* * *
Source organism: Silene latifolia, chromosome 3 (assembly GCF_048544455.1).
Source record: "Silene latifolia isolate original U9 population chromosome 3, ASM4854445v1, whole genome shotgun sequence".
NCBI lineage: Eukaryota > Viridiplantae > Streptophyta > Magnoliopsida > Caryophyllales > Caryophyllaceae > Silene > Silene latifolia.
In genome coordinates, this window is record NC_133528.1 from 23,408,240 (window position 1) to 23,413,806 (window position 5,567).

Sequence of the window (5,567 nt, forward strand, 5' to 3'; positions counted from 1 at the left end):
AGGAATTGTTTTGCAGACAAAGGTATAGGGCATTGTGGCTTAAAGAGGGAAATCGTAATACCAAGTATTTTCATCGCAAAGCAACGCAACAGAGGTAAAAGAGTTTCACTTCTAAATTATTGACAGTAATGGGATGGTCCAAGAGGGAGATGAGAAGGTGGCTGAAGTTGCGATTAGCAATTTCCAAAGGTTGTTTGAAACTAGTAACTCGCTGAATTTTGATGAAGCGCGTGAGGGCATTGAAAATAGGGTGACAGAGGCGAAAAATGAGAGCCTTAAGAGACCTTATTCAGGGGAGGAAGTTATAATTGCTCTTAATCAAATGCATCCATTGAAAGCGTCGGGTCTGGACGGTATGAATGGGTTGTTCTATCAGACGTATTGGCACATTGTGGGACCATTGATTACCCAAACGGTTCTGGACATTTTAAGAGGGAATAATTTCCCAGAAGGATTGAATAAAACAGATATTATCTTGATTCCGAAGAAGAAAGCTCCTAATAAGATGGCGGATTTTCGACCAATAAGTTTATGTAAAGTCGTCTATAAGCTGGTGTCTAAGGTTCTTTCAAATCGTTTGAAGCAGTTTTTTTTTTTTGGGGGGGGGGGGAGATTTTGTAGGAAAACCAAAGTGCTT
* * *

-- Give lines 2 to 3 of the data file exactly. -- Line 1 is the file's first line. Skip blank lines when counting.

Source record: "Silene latifolia isolate original U9 population chromosome 3, ASM4854445v1, whole genome shotgun sequence".
NCBI lineage: Eukaryota > Viridiplantae > Streptophyta > Magnoliopsida > Caryophyllales > Caryophyllaceae > Silene > Silene latifolia.